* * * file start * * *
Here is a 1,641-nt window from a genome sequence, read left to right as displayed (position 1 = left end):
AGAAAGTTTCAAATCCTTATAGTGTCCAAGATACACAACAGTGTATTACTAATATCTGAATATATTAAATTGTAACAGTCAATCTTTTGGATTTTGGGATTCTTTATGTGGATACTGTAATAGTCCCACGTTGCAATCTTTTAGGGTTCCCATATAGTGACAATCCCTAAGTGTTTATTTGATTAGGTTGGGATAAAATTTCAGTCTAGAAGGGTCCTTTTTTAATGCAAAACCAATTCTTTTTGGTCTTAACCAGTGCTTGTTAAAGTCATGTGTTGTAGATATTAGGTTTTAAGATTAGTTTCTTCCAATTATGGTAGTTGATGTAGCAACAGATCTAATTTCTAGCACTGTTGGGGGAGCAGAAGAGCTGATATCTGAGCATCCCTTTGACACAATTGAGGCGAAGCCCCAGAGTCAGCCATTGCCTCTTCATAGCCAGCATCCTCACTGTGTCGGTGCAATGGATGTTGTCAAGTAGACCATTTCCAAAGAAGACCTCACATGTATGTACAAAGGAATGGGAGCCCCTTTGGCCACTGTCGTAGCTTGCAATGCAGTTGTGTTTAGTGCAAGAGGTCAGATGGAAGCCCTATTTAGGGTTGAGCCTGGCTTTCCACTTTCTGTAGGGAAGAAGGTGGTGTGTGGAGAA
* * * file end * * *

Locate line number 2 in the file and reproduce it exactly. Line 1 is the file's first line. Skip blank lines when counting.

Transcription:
AGAAAGTTTCAAATCCTTATAGTGTCCAAGATACACAACAGTGTATTACTAATATCTGAATATATTAAATTGTAACAGTCAATCTTTTGGATTTTGGGATTCTTTATGTGGATACTGTAATAGTCCCACGTTGCAATCTTTTAGGGTTCCCATATAGTGACAATCCCTAAGTGTTTATTTGATTAGGTTGGGATAAAATTTCAGTCTAGAAGGGTCCTTTTTTAATGCAAAACCAATTCTTTTTGGTCTTAACCAGTGCTTGTTAAAGTCATGTGTTGTAGATATTAGGTTTTAAGATTAGTTTCTTCCAATTATGGTAGTTGATGTAGCAACAGATCTAATTTCTAGCACTGTTGGGGGAGCAGAAGAGCTGATATCTGAGCATCCCTTTGACACAATTGAGGCGAAGCCCCAGAGTCAGCCATTGCCTCTTCATAGCCAGCATCCTCACTGTGTCGGTGCAATGGATGTTGTCAAGTAGACCATTTCCAAAGAAGACCTCACATGTATGTACAAAGGAATGGGAGCCCCTTTGGCCACTGTCGTAGCTTGCAATGCAGTTGTGTTTAGTGCAAGAGGTCAGATGGAAGCCCTATTTAGGGTTGAGCCTGGCTTTCCACTTTCTGTAGGGAAGAAGGTGGTGTGTGGAGAA